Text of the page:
Dr. Durrie points out that to help offset the declining reimbursement rates of the past few years, the cataract-only surgeon has been forced to find ways to increase his volume of cataract patients as well as the number of cataract cases he performs per hour in the surgery center. “This [level of volume] is the exact opposite of what today's refractive IOL patients need. They demand a lot of chair time, a lot of counseling, and a lot of expectation modification. Cataract surgeons may have to give up a significant portion of what they're doing now to make time pre- and postoperatively for these patients,” he says.


Most cataract surgeons agree that all intraocular procedures should be performed in the sterile and pristine environment of an ASC. In an effort to maintain the same personal level of quality care a patient receives in the practice, surgeons like Dr. Durrie often assign office staff to ensure that the experience the patient enjoyed in the office extends to the ASC. These staffers also telephone patients the day before their procedure, meet them at the surgery center, prepare them for their special day, answer their questions, and make certain that their expectations are met.

Because today's lens-implant patients have higher expectations and are paying a premium for their procedures, industry experts such as Bill Kennedy, Senior Vice President of Business Development for NovaMed, Inc. (Chicago, IL), believe that cataract and lens-implant patients are becoming more discerning and critical of lens procedures not performed in an appropriate or adequate ASC facility. They also feel that many ASCs may need a little extra polish around the edges to help create a patient-friendly atmosphere.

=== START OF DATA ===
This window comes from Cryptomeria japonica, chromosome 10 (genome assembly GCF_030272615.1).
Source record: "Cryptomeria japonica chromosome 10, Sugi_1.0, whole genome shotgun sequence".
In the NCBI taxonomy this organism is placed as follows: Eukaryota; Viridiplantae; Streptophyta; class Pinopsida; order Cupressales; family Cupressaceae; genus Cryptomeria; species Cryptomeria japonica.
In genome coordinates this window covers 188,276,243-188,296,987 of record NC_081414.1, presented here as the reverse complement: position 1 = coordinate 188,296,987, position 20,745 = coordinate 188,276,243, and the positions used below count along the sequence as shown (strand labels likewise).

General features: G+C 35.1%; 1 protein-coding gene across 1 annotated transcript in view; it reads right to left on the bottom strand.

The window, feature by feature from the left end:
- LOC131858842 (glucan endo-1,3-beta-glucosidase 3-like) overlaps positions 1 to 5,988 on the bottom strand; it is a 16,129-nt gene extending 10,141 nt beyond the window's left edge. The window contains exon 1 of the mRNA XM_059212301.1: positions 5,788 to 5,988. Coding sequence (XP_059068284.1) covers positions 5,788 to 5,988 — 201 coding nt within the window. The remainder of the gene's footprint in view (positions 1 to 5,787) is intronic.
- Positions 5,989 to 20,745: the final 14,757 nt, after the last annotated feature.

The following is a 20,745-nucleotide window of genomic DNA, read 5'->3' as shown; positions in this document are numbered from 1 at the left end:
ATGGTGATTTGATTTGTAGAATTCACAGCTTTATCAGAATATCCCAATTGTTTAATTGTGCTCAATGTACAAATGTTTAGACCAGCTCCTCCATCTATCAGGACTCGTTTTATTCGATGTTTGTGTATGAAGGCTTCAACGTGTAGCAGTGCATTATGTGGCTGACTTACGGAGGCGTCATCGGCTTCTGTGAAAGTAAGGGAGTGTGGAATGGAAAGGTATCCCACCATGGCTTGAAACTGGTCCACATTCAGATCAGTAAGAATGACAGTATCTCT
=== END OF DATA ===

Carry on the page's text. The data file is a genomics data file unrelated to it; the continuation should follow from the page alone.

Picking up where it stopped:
“Today's ASCs need to ensure everything is being done in the best interest of the patient,” Kennedy said. “Surgeons and ASC staff should obviously also offer the highest standard of care, including clean rooms, proper licensure, Medicare certification, professional management, and an overall ambiance that will make each patients' surgical experience a pleasurable one.”


In terms of the internal and external marketing of the new lenses, there are two distinctly different target audiences. One is the 50-year-old presbyope who wants out of his readers and bifocals. The other is the Medicare recipient who wants to upgrade his lens—and vision—after cataract surgery. Regardless of which group you are targeting, it is extremely important to follow the industry's marketing and advertising guidelines.

According to the ASCRS, the same general rules that apply to advertising other medical procedures should also govern physicians' advertising of presbyopia-correcting IOLs. For instance, no claims about expected outcomes, risks, or benefits should be made that are not capable of substantiation through objective, scientific evidence, including bona fide studies. All claims about the procedure should be consistent with the instructions provided in the physician-labeling materials produced by the manufacturer. In addition, physicians should be cautious about using patient testimonials, which may be false and misleading, and in advertising off-label indications. With respect to the latter, surgeons may advertise that they perform the extra-label procedure, but they may not advertise the device that they use for that procedure.


The 50+ age group is ready, willing, and able to pay for these new refractive lens implants. All you've got to do is properly prepare your marketing materials, your staff, yourself, and your ASC to capture the projected double-digit growth. Are you starting to get that warm feeling again? 

Michael W. Malley is President and Founder of the Centre for Refractive Marketing (CRM Group), an ophthalmic consulting/advertising agency established in 1988. Mr. Malley may be reached at (713) 839-0202;